Financial service firms that ignore the Asian-American market can be missing a major profit opportunity, experts say. As a group, Asian Americans show an impressive population increase, higher-than-average income and an educational level that represents an exceptional potential for continued strong earnings growth.
Although Asian Americans represent 4% of the total U.S. population, companies like Wells Fargo Bank, Bank of America and New York Life find that this group represents significant sales opportunities. All have developed extensive marketing programs specifically targeted to various Asian audiences.
One reason is that the Asian-American population is growing faster than any other ethnic group in the country. Since 1990, it grew by more than 48%, from 6.9 million to about 10.2 million in 2000. That is five times the general population growth rate.
Moreover, the group is prospering. Among 3.5 million Asian-American/Pacific Islander households, median household income reached $55,121 in 2000, compared to an average of $42,148 for the nation as a whole, U.S. Census Bureau data shows.
More than half of these households earn more than $50,000 annually, while a third earn more than $75,000 and a fifth more than $100,000, according to census data.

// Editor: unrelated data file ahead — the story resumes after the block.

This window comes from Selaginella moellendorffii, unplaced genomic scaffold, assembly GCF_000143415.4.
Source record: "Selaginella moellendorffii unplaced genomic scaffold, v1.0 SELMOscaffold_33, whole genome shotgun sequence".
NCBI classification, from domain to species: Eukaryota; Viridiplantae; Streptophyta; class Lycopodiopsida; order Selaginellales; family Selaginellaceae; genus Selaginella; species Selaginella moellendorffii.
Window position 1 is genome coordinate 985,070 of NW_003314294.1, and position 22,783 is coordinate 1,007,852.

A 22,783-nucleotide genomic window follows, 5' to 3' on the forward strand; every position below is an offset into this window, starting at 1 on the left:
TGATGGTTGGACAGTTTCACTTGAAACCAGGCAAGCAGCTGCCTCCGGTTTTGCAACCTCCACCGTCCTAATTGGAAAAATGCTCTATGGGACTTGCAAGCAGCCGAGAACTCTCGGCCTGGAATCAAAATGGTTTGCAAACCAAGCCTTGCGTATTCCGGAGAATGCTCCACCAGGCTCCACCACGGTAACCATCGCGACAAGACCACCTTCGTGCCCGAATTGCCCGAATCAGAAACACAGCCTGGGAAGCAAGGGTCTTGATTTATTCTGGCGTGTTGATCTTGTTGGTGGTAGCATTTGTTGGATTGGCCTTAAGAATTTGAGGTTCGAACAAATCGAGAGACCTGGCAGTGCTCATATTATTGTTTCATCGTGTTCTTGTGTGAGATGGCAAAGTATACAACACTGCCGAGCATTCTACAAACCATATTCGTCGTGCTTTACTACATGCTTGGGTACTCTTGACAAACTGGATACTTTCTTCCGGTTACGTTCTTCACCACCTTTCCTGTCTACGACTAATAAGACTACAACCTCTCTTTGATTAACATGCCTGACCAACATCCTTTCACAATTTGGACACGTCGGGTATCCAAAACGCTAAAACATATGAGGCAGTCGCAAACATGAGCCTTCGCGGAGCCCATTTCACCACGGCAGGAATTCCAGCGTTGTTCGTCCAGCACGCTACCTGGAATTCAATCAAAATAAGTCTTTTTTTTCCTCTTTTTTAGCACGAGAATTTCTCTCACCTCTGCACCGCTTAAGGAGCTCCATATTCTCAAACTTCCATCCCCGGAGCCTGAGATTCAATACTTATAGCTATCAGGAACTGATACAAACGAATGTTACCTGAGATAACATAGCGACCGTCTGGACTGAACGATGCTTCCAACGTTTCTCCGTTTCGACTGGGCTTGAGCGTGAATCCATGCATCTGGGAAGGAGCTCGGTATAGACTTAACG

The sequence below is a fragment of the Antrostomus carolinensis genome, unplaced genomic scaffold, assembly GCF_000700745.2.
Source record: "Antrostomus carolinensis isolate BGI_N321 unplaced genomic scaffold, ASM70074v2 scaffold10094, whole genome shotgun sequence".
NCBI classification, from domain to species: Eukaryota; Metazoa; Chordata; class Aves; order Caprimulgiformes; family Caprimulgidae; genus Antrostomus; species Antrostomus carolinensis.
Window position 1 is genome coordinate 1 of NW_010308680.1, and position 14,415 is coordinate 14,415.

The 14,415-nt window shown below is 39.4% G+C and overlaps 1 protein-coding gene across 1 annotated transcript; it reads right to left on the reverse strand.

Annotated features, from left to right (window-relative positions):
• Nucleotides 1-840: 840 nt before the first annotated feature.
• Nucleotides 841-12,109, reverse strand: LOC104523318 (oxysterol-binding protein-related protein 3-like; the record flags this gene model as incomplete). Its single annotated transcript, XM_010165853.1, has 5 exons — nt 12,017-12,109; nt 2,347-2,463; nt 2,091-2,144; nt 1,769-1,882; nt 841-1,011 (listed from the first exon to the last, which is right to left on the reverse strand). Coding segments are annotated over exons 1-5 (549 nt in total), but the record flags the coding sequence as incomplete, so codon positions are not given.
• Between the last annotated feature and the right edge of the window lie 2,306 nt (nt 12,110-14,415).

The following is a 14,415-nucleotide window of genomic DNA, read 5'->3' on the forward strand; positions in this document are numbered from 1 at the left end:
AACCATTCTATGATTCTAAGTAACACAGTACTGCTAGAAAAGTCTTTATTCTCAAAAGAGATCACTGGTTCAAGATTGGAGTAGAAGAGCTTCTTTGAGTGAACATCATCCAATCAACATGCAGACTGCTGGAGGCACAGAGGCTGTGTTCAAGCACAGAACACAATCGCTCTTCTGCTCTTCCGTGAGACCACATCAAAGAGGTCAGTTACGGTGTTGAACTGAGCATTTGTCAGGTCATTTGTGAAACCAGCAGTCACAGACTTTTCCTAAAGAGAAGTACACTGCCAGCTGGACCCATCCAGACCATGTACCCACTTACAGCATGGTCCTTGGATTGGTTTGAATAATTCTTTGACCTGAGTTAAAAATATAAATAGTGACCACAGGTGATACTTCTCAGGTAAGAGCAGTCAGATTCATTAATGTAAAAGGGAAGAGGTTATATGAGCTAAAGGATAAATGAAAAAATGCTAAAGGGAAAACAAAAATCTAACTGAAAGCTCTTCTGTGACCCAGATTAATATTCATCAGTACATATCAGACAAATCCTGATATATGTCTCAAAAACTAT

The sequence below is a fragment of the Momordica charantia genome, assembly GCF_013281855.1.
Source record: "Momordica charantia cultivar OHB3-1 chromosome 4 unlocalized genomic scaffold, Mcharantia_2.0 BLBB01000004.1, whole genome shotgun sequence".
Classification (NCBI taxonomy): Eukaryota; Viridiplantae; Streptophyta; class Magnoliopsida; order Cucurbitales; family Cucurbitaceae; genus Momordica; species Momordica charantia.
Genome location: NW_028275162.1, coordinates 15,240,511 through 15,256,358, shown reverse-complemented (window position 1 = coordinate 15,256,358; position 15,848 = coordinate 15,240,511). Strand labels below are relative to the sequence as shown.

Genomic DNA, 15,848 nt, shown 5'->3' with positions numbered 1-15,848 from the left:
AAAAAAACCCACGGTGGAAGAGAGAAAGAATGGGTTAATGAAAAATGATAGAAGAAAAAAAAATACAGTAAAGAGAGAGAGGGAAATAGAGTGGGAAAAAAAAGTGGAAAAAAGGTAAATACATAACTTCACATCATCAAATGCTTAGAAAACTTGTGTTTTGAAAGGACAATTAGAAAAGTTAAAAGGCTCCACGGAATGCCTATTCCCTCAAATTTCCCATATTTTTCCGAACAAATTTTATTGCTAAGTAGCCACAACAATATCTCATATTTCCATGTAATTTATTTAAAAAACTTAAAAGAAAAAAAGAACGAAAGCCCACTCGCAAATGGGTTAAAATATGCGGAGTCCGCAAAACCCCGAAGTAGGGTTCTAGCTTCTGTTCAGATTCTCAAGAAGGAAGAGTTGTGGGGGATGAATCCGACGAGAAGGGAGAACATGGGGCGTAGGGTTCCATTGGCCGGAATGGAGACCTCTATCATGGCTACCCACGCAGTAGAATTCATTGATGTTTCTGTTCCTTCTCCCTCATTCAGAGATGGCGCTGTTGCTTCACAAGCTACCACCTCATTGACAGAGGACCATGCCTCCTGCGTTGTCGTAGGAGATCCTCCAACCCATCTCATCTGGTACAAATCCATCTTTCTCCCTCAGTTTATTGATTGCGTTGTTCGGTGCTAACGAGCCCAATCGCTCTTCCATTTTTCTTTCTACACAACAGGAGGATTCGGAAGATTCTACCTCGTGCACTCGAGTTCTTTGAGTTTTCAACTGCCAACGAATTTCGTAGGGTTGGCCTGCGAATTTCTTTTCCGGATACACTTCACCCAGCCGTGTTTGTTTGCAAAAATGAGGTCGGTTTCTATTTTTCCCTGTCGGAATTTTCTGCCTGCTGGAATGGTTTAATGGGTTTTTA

Yet it is a young population, with an estimated median age of 31.1 years, more than six years younger than non-Hispanic whites.
Educational levels are high. In 1997, the Census Bureau found, 42% had a bachelors degree, compared to 25% of whites. Nearly one-seventh of doctorates in the U.S. in 1995 were conferred on non-Hispanic Asians and Pacific Islanders (not including foreign students). The group received a third of all engineering doctorates and one fourth of those in the physical sciences and math.
High education levels are reflected in the Asian-American workforce. Census data in 1996 showed 35% of adult males and 31% of adult females among Asian-Americans worked as managers and professionals.
The term Asian-American covers a number of subgroups: 23% Chinese, 18% Filipino, 16% Asian Indian, 11% Vietnamese, 11% Korean, 8% Japanese and 11% other.
Of these, Chinese-Americans and Asian Indians are the wealthiest. The two groups together make up just over 40% of the Asian-American population but earn 46.7% of the income, reports Packaged Facts, a division of Marketresearch.com, New York.
Those of Chinese heritage represent a total annual income of $62.1 billion, estimates Packaged Facts, while Asian Indians earn $51.2 billion.
Asian-American families tend to be larger than the U.S. average. Just over half have four people or more, compared to 34.5% for non-Hispanic white families, the Census Bureau finds.
Datamonitor Inc., a research firm in New York, found in a survey early this year that education is the primary reason for savings among 21% of Asian households, compared to 10% of non-Hispanic whites.
Retirement is the primary financial goal for 20% of Asians, well below the 29% for whites. Part of the reason: The customary extended family among Asians helps support their seniors, notes Brendan Ford, a senior analyst for Datamonitor.
Datamonitor found that Asian-Americans account for only about 2% of all funds invested by U.S. consumers in accumulation-type life insurance products.